This post (and one to follow - you'll see when it happens) are dedicated to my friend Jeremy, aka the Trimethyldioxypurist. His blog is very cryptic lately, but his SFist articles are not, and if you want to know about coffee and/or Top Chef, he is your man.
So I think it will be gratifying to him to know, and it certainly is a relief for me to know, that of all my bad habits, coffee may not actually be that bad, as Food Technology magazine reports in its January issue. No, I do not read Food Technology magazine, jeez. But I do listen to the "Science Talk" podcast (I told you I was a nerd). And Roger A. Clemens, who co-wrote the magazine article was interviewed about coffee.
It seems that after 30 years of studies, the preponderance of evidence suggests that moderate coffee consumption, which is defined as 3-5 cups per day, can reduce your risk of certain diseases, in particular:
- Type 2 Diabetes: Now I know all of my readers are responsible eaters, but the fact remains that more of us are having to cope with adult onset diabetes. And it's not just things like eating processed foods that can cause it, but hormonal imbalances and any number of environmental factors that inhibit the body's ability to process glucose. Consumption of 3-6 cups per day, and up to 10 cups per day showed dramatic decreases in adult onset diabetes, with lesser effects for lesser amounts of coffee consumed. In the case of diabetes, both caffeinated and decaffeinated coffee showed benefits, which was attributed to the presence in both of antioxidants, lignans and magnesium.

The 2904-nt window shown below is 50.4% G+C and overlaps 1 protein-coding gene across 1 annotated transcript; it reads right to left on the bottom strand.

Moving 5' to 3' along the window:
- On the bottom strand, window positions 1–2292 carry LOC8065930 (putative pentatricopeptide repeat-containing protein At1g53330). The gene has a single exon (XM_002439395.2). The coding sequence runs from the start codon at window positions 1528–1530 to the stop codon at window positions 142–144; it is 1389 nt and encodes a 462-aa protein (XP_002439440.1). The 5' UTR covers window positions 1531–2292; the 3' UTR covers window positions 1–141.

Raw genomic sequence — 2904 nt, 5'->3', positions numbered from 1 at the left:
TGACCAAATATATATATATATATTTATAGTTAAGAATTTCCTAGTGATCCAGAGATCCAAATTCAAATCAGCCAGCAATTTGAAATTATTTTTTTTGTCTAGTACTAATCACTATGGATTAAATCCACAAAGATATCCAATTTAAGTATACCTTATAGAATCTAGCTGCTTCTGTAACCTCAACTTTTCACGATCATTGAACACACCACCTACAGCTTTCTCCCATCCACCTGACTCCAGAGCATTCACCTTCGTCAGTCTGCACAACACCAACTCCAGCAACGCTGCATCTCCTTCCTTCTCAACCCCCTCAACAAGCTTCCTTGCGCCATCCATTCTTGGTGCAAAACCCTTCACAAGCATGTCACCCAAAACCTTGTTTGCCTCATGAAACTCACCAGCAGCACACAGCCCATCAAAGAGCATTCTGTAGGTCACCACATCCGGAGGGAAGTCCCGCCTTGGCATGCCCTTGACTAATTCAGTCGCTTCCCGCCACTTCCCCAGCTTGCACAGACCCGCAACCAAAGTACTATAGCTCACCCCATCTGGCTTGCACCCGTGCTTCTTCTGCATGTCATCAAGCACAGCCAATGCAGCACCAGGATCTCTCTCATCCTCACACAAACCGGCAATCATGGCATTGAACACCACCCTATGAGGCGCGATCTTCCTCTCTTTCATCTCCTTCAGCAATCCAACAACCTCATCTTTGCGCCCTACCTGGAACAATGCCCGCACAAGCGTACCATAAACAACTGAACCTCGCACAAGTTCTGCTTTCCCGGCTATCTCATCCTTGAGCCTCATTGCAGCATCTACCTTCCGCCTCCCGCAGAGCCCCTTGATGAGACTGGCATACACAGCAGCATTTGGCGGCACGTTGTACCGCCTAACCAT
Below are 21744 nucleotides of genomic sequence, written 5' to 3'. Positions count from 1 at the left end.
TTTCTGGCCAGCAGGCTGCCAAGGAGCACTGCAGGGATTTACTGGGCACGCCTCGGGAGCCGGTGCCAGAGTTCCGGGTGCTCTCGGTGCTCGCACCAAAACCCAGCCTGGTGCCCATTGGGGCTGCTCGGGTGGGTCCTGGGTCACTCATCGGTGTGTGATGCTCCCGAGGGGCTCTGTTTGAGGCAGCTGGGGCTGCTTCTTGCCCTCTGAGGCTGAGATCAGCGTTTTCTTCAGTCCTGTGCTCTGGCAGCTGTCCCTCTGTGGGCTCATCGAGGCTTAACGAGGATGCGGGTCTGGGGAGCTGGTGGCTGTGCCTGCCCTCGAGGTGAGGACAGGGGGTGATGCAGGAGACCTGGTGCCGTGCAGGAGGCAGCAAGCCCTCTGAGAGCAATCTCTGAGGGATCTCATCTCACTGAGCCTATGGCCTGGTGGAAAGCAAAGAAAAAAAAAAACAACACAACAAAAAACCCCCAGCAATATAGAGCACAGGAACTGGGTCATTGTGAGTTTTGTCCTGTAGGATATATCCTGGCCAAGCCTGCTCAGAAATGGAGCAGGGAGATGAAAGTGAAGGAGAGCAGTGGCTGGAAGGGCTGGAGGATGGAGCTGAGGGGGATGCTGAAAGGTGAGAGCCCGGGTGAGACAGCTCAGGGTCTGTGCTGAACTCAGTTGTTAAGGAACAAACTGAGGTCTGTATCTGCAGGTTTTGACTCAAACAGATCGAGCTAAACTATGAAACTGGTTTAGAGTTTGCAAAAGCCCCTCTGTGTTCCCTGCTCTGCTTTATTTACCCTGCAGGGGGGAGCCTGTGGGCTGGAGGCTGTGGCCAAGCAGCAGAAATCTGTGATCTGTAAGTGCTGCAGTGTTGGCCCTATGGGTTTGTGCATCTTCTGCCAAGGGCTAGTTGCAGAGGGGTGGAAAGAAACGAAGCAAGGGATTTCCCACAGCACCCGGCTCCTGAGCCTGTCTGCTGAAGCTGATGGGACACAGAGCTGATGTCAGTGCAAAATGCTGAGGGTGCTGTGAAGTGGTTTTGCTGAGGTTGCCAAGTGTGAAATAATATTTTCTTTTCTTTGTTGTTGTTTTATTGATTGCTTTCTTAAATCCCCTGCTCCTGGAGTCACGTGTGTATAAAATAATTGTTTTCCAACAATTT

- Cancer: Both naturally occurring and heat-produced antioxidants can cause a reduced risk of cancer in coffee drinkers and in many countries coffee is the number one source of dietary antioxidants.
- Liver Disease: Studies have also shown that phenolics (aromatic compounds similar to alcohol) and related compounds reduce the risk of alcoholic cirrhosis and liver disease.
- Parkinson's Disease: Studies also link the neuroprotective effect of caffeine consumption in men and post-menopausal women with a reduced risk of developing Parkinson's disease. Studies suggest that just one cup of coffee per day can half your risk of developing this disease. Caffeine may be a mechanism by which brain cells are protected and conserved from the disease.
- Cardiovascular Disease: Some previous studies have suggested an increased risk of cardiovascular disease in those with high coffee consumption. A recent and comprehensive 20 year study shows no evidence that coffee increases the risk of heart disease.
- Other Beneficial Effects: Studies have also shown that coffee increases mental alertness, cognitive functions, wakefulness and physical stamina, and reduces the risk of Alzheimer's, kidney stones, gall stones, depression and suicide.
So I guess I'm going to keep on drinking coffee, adrenals be damned. I really want to not have diabetes, cancer, Parkinson's liver disease, etc.